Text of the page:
Home Financial transaction McDonald’s El Salvador will accept Bitcoin

McDonald’s El Salvador will accept Bitcoin


In El Salvador, McDonald’s now accepts bitcoin payments. Bitcoin payment processor OpenNode announced on Tuesday, September 7 that the Quick Service Restaurant (QSR) will accept cryptocurrency at its 19 restaurants across the country.

The news follows an announcement by Quiznos last month that the sandwich chain would accept bitcoin in certain locations in Colorado through the Bakkt digital asset marketplace. In the spring, Landry’s, the company behind more than a dozen well-known restaurant chains, including Bubba Gump Shrimp Company, Rainforest Cafe, Joe’s Crab Shack, and Morton’s The Steakhouse, announced it would accept bitcoin in its restaurants. In 2017, Burger King announced that it was launching a “Whoppercoin” cryptocurrency on its Russian sites. (By fall 2019, Whoppercoin’s value had dropped to zero.)

Read more: Quiznos and Bakkt start paying with Bitcoin in some restaurants

Restaurant summary: Landry’s will accept Bitcoin

Burger King brings new digital currency, Whoppercoin, to Russia

However, it is possible that the economy of restaurants accepting crypto payments, and particularly bitcoin payments, for purchases as small as fast food orders, may not work in the long run.

“If you wanted to buy a cup of coffee with bitcoin, this transaction could cost you $ 20 (in network fees),” Keith Johnson, managing director of Ternio, said in an interview with PYMNTS earlier this year. “In addition, there is a speed issue that needs to be addressed, as the transaction with BTC requires updating the blockchain with a number of confirmations, which takes time. In times of severe network congestion, this can take hours.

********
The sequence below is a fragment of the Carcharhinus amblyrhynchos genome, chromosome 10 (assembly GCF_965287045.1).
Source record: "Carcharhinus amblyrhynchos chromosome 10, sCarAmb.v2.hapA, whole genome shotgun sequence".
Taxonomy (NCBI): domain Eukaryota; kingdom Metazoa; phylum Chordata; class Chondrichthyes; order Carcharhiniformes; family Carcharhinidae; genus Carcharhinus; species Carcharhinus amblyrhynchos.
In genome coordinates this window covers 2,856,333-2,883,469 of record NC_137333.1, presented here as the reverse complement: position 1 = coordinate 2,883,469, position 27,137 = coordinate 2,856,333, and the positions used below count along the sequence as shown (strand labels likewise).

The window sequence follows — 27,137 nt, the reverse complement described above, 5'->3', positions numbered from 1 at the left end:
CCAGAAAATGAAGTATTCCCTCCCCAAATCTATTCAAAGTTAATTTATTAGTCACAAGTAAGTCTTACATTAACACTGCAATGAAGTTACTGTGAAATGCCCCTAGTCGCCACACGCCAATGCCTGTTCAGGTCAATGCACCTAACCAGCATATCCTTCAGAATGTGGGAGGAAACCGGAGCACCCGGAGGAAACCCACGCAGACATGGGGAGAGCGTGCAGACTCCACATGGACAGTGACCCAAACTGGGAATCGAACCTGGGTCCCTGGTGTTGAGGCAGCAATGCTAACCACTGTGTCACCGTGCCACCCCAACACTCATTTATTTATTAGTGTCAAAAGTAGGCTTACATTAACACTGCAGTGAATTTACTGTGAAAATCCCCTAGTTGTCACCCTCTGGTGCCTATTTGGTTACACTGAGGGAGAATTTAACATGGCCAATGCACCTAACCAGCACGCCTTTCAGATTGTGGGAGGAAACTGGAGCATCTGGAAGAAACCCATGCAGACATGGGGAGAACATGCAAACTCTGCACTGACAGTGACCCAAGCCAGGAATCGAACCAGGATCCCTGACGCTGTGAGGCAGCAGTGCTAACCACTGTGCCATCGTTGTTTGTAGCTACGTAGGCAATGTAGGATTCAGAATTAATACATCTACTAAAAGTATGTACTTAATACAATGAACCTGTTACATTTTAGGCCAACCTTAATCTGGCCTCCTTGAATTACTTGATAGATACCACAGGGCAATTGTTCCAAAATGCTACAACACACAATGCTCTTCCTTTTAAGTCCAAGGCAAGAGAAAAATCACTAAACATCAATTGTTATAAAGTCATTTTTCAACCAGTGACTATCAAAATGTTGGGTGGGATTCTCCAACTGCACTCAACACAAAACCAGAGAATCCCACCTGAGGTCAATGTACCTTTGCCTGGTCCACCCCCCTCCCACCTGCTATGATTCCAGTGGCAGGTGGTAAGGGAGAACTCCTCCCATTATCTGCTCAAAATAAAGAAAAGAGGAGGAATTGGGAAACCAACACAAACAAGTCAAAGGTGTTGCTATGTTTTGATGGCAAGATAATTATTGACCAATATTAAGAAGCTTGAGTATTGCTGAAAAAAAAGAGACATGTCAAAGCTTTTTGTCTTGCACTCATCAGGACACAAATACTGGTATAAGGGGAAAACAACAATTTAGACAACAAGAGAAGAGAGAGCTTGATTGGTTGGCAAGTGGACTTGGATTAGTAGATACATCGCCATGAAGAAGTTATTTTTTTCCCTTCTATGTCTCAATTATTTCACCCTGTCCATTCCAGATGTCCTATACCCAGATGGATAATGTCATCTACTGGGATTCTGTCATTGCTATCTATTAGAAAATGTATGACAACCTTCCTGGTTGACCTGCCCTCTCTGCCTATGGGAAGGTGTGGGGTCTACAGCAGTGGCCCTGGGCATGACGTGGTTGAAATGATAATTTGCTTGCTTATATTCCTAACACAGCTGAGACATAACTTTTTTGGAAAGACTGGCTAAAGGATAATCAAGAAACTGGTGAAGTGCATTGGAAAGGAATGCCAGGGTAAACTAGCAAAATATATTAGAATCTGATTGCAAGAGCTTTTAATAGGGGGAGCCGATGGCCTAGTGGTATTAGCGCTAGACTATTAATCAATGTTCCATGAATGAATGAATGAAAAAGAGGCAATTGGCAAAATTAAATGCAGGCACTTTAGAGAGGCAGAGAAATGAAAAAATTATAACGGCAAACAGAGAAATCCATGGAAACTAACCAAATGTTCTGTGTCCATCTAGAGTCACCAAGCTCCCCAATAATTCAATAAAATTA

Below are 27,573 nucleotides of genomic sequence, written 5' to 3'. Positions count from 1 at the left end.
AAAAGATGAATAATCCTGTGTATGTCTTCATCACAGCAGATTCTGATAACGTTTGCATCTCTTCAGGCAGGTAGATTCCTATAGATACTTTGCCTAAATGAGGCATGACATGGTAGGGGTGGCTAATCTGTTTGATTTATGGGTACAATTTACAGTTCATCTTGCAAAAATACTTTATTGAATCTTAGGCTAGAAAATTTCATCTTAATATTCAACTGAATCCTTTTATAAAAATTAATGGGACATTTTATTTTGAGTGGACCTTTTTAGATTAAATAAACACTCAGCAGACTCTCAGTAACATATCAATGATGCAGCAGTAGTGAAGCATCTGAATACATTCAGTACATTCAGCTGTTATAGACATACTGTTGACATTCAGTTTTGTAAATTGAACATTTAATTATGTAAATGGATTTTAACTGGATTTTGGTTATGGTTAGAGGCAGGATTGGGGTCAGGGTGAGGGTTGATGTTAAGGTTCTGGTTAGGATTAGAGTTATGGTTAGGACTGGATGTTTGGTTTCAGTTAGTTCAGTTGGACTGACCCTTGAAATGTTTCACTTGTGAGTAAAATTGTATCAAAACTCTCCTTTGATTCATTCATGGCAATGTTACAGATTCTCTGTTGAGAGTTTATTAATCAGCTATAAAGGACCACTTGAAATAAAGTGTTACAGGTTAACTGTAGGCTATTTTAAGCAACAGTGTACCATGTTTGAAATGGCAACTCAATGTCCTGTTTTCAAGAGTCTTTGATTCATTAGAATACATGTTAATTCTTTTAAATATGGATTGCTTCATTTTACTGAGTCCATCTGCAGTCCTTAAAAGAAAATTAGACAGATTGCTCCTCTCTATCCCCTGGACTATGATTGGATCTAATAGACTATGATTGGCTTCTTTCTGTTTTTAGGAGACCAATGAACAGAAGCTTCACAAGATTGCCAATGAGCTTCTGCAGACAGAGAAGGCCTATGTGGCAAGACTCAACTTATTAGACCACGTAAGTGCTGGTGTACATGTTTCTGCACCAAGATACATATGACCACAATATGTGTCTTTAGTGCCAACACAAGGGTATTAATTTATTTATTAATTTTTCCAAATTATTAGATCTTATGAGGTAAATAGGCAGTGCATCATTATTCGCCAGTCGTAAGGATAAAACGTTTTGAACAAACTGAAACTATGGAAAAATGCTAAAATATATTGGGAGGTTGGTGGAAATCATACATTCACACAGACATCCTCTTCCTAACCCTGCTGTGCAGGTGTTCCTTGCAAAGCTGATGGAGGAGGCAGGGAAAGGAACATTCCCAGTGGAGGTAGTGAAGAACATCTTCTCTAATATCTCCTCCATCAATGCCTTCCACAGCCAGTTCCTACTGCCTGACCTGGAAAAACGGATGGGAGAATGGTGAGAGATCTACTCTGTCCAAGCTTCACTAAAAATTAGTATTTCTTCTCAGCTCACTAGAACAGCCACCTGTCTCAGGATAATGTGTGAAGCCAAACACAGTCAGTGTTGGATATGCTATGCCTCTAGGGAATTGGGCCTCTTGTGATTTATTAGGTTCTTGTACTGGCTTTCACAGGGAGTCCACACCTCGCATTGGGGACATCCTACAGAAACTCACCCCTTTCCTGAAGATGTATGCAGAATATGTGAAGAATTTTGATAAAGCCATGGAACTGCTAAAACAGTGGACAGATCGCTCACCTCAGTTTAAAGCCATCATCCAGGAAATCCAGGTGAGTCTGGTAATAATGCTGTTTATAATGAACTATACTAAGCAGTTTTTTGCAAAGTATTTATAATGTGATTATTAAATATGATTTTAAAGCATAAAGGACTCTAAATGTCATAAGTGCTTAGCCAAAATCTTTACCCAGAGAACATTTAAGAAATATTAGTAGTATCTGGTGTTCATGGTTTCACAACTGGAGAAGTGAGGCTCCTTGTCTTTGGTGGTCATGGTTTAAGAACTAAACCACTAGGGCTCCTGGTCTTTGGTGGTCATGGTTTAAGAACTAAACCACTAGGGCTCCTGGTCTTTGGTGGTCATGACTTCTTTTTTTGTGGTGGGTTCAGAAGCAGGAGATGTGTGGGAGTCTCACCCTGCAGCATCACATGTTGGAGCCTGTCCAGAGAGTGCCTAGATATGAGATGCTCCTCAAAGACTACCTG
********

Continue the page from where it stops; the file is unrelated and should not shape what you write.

See also: Beyond Bitcoin: Mainstream Acceptance Boosts Everyday Cryptocurrency

Still, demand exists among crypto owners, although these represent only a small portion of all consumers. The May 2021 PYMNTS study, The Cryptocurrency Payments Report: How Consumers Want To Use It To Shop And Pay, a PYMNTS and BitPay collaboration, which surveyed more than 8,000 consumers, found that only 12% of respondents have said they currently own cryptocurrency, while 84% have never owned crypto. Of those owners, nearly a quarter had previously purchased from restaurants or food delivery services using cryptocurrency, and 53% said they would consider making such purchases in the future.

Additionally, data from the July edition of the report reveals that, for consumers who would shop at restaurants or food delivery services using cryptocurrency, about a third would do so to secure their financial transactions, 35 % would do this to make online payments. more efficient, and a similar share would do so to pay for lower online transaction costs.

Related News: PYMNTS BitPay Study: How Consumers Want To Use Crypto To Buy And Pay In 2021 And Beyond

New crypto report: 57% of crypto holders will pay this way if offered the option

McDonald’s decision to accept bitcoin in El Salvador comes after the announcement on Tuesday that the country has become the first in the world to accept bitcoin as a national currency. The country bought $ 21 million worth of bitcoin, and tweets from the country’s president, Nayib Bukele, indicate that the country plans to buy “a lot more” of cryptocurrency in the future.

You may also like: El Salvador’s risky legal bidding jump in Bitcoin

“We are incredibly excited to be working with McDonald’s to help make the country’s Bitcoin law passage an operational success,” said Julie Landrum, Head of Growth at OpenNode, in a statement. “It’s just a huge opportunity to demonstrate the power of [our] Lightning Network for high-volume, low-value everyday purchases from the world’s most popular and successful fast food chain. Clearly another important step on the path to the growth of the bitcoin economy. “



On: Eighty percent of consumers want to use non-traditional payment options like self-service, but only 35 percent were able to use them for their most recent purchases. Today’s Self-Service Shopping Journey, a PYMNTS and Toshiba Collaboration, analyzes more than 2,500 responses to find out how merchants can address availability and perception issues to meet demand for self-service kiosks.

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